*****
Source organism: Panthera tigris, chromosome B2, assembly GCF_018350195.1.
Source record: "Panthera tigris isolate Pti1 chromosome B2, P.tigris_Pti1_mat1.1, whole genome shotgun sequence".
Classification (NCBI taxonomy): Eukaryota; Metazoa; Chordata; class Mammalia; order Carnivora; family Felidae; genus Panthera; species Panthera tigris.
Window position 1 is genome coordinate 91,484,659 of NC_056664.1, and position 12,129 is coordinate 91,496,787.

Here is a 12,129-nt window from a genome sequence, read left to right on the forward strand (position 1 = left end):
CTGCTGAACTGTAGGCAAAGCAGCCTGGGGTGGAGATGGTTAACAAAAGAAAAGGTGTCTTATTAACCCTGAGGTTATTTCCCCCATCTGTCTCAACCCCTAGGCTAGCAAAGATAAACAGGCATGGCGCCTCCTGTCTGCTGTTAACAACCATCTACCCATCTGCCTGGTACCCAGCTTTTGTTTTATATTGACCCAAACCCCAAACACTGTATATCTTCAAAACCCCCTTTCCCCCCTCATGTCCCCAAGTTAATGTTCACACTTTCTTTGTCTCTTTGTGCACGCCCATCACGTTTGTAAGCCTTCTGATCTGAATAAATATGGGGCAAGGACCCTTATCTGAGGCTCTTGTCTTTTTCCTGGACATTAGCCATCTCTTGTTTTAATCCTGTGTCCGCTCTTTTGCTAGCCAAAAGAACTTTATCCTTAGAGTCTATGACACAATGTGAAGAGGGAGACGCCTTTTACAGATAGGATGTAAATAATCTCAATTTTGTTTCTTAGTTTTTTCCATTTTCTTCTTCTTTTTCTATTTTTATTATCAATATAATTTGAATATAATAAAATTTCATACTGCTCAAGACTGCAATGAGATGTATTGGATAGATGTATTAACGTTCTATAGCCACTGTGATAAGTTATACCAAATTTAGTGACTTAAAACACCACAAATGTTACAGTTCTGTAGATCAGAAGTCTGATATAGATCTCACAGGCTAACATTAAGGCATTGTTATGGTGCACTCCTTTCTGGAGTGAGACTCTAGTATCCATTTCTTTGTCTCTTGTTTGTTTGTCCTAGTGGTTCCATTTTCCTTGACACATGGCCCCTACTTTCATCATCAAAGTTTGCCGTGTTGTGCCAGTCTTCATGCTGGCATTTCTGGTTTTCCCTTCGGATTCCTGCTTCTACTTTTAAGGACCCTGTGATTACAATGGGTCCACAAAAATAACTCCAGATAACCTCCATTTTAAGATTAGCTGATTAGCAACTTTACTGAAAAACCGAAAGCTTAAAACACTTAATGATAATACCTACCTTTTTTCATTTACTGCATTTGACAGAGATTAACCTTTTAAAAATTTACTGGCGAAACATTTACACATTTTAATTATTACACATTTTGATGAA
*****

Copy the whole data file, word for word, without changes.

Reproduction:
Source organism: Panthera tigris, chromosome B2, assembly GCF_018350195.1.
Source record: "Panthera tigris isolate Pti1 chromosome B2, P.tigris_Pti1_mat1.1, whole genome shotgun sequence".
Classification (NCBI taxonomy): Eukaryota; Metazoa; Chordata; class Mammalia; order Carnivora; family Felidae; genus Panthera; species Panthera tigris.
Window position 1 is genome coordinate 91,484,659 of NC_056664.1, and position 12,129 is coordinate 91,496,787.

Here is a 12,129-nt window from a genome sequence, read left to right on the forward strand (position 1 = left end):
CTGCTGAACTGTAGGCAAAGCAGCCTGGGGTGGAGATGGTTAACAAAAGAAAAGGTGTCTTATTAACCCTGAGGTTATTTCCCCCATCTGTCTCAACCCCTAGGCTAGCAAAGATAAACAGGCATGGCGCCTCCTGTCTGCTGTTAACAACCATCTACCCATCTGCCTGGTACCCAGCTTTTGTTTTATATTGACCCAAACCCCAAACACTGTATATCTTCAAAACCCCCTTTCCCCCCTCATGTCCCCAAGTTAATGTTCACACTTTCTTTGTCTCTTTGTGCACGCCCATCACGTTTGTAAGCCTTCTGATCTGAATAAATATGGGGCAAGGACCCTTATCTGAGGCTCTTGTCTTTTTCCTGGACATTAGCCATCTCTTGTTTTAATCCTGTGTCCGCTCTTTTGCTAGCCAAAAGAACTTTATCCTTAGAGTCTATGACACAATGTGAAGAGGGAGACGCCTTTTACAGATAGGATGTAAATAATCTCAATTTTGTTTCTTAGTTTTTTCCATTTTCTTCTTCTTTTTCTATTTTTATTATCAATATAATTTGAATATAATAAAATTTCATACTGCTCAAGACTGCAATGAGATGTATTGGATAGATGTATTAACGTTCTATAGCCACTGTGATAAGTTATACCAAATTTAGTGACTTAAAACACCACAAATGTTACAGTTCTGTAGATCAGAAGTCTGATATAGATCTCACAGGCTAACATTAAGGCATTGTTATGGTGCACTCCTTTCTGGAGTGAGACTCTAGTATCCATTTCTTTGTCTCTTGTTTGTTTGTCCTAGTGGTTCCATTTTCCTTGACACATGGCCCCTACTTTCATCATCAAAGTTTGCCGTGTTGTGCCAGTCTTCATGCTGGCATTTCTGGTTTTCCCTTCGGATTCCTGCTTCTACTTTTAAGGACCCTGTGATTACAATGGGTCCACAAAAATAACTCCAGATAACCTCCATTTTAAGATTAGCTGATTAGCAACTTTACTGAAAAACCGAAAGCTTAAAACACTTAATGATAATACCTACCTTTTTTCATTTACTGCATTTGACAGAGATTAACCTTTTAAAAATTTACTGGCGAAACATTTACACATTTTAATTATTACACATTTTGATGAA